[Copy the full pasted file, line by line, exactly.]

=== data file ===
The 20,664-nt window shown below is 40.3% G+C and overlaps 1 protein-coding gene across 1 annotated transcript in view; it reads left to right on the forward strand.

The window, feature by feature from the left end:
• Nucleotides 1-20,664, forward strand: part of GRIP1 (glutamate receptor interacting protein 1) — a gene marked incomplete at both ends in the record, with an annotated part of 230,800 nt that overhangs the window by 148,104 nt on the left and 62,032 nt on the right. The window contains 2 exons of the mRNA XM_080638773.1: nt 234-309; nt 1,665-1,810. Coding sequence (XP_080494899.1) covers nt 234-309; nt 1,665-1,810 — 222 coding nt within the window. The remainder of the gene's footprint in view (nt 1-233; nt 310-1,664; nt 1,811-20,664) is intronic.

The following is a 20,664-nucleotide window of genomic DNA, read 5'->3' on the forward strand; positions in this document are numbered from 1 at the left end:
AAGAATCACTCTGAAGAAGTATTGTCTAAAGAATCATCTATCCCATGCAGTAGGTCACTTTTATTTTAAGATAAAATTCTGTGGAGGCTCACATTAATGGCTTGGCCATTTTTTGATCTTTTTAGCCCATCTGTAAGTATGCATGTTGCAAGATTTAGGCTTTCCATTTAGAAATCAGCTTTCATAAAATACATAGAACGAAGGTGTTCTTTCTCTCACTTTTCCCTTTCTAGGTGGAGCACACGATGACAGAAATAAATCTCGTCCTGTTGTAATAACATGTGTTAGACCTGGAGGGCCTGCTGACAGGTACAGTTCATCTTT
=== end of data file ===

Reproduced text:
The 20,664-nt window shown below is 40.3% G+C and overlaps 1 protein-coding gene across 1 annotated transcript in view; it reads left to right on the forward strand.

The window, feature by feature from the left end:
• Nucleotides 1-20,664, forward strand: part of GRIP1 (glutamate receptor interacting protein 1) — a gene marked incomplete at both ends in the record, with an annotated part of 230,800 nt that overhangs the window by 148,104 nt on the left and 62,032 nt on the right. The window contains 2 exons of the mRNA XM_080638773.1: nt 234-309; nt 1,665-1,810. Coding sequence (XP_080494899.1) covers nt 234-309; nt 1,665-1,810 — 222 coding nt within the window. The remainder of the gene's footprint in view (nt 1-233; nt 310-1,664; nt 1,811-20,664) is intronic.

The following is a 20,664-nucleotide window of genomic DNA, read 5'->3' on the forward strand; positions in this document are numbered from 1 at the left end:
AAGAATCACTCTGAAGAAGTATTGTCTAAAGAATCATCTATCCCATGCAGTAGGTCACTTTTATTTTAAGATAAAATTCTGTGGAGGCTCACATTAATGGCTTGGCCATTTTTTGATCTTTTTAGCCCATCTGTAAGTATGCATGTTGCAAGATTTAGGCTTTCCATTTAGAAATCAGCTTTCATAAAATACATAGAACGAAGGTGTTCTTTCTCTCACTTTTCCCTTTCTAGGTGGAGCACACGATGACAGAAATAAATCTCGTCCTGTTGTAATAACATGTGTTAGACCTGGAGGGCCTGCTGACAGGTACAGTTCATCTTT